[News] Haiti’s Election Verification Commission: a step in the right direction

Anti-Imperialist News news at freedomarchives.org
Thu May 12 11:47:47 EDT 2016

This report by Haiti Action Committee member Marilyn Langlois was 
published May 9th on Transcend Media Service 

*Haiti’s Election Verification Commission: a step in the right direction*


On a visit to Haiti in late April with Task Force on the Americas, a 
California-based organization in solidarity with the social justice 
movements of Latin America and the Caribbean, we witnessed another 
example of Haitians resisting US attempts to facilitate continued 
looting of the country’s resources and sabotage its democracy.

Democracy has been sorely missing in the island nation ever since the 
2004 coup d’etat backed by the US, France and Canada, which ushered in a 
2-year reign of terror, followed by the unjust exclusion of Haiti’s 
largest and most popular political party, Fanmi Lavalas, from 
participating in any elections until August and October, 2015.The most 
recent president, Michel Martelly, had been pushed fraudulently to the 
forefront of sham elections in 2011 by then-US Secretary of State Hilary 
Clinton.Haitians we met with did not appreciate this interference, as he 
stole public funds, privatized valuable natural resources, and 
instituted a paramilitary security force reminiscent of the notorious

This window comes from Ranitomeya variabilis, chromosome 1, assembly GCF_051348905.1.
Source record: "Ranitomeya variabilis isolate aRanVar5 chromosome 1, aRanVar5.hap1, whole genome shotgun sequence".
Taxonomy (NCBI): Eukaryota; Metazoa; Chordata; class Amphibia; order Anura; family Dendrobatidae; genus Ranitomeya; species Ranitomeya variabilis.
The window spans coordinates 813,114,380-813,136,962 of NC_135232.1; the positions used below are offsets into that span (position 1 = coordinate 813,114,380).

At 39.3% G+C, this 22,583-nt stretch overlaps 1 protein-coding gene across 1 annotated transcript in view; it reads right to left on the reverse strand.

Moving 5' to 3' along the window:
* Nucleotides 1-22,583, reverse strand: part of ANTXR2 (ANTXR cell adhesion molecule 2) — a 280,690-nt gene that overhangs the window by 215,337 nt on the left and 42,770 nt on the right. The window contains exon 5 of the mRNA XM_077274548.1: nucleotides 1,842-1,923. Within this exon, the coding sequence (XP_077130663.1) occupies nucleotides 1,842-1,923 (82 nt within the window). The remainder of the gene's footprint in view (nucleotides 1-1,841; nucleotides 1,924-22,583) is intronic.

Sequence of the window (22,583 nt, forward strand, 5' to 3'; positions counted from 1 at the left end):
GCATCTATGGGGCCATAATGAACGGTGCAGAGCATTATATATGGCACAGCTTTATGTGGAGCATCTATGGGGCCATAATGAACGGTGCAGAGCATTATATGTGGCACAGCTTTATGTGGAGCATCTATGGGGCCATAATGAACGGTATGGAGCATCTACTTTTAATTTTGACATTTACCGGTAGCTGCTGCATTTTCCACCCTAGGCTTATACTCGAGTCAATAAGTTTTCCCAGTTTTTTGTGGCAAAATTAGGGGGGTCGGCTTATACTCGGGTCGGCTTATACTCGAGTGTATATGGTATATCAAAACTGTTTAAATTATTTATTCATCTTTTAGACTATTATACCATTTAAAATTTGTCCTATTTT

Duvalier era.

The October 25, 2015 first-round presidential election was riddled with 
massive irregularities, voter intimidation, ballot-box stuffing and 
tampering with tally sheets, as has been widely reported and 
documented.People we met with from different sectors, including two of 
the presidential candidates, affirmed the nature and extent of the 
electoral fraud. Yet the US has pushed for a quick run-off between the 
ostensible top two vote-getters, which Haitians have successfully 
resisted with persistent, large scale street demonstrations.

Physical structures can symbolize power or lack thereof.The Haitian 
National Palace, seat of government and source of national pride for 200 
years, was severely damaged in the 2010 earthquake and has since been 
leveled.All we could see was a tall fence surrounding the now-empty 
site.On the other hand, shortly after the 2004 coup, the US Embassy was 
relocated from a modest downtown Port-au-Prince building to a newly 
constructed gigantic, fortress-like compound outside of town, surrounded 
on all sides by United Nations “MINUSTAH” military bases.

Our group, consisting of seven US citizens and one Canadian, met with 
Michael Gayle, Deputy Political Counselor in the US Embassy, to discuss 
the electoral crisis.As we underwent rigorous security protocols upon 
entering the compound—passport check, metal detectors, handbag search, 
no cameras or cell phones allowed, no wandering around on your own, no 
going to the restroom unaccompanied—I kept wondering, what is it they’re 
afraid of?

Our conversation with Mr. Gayle, while cordial and friendly on the 
surface, revealed the condescending and colonialist nature of the US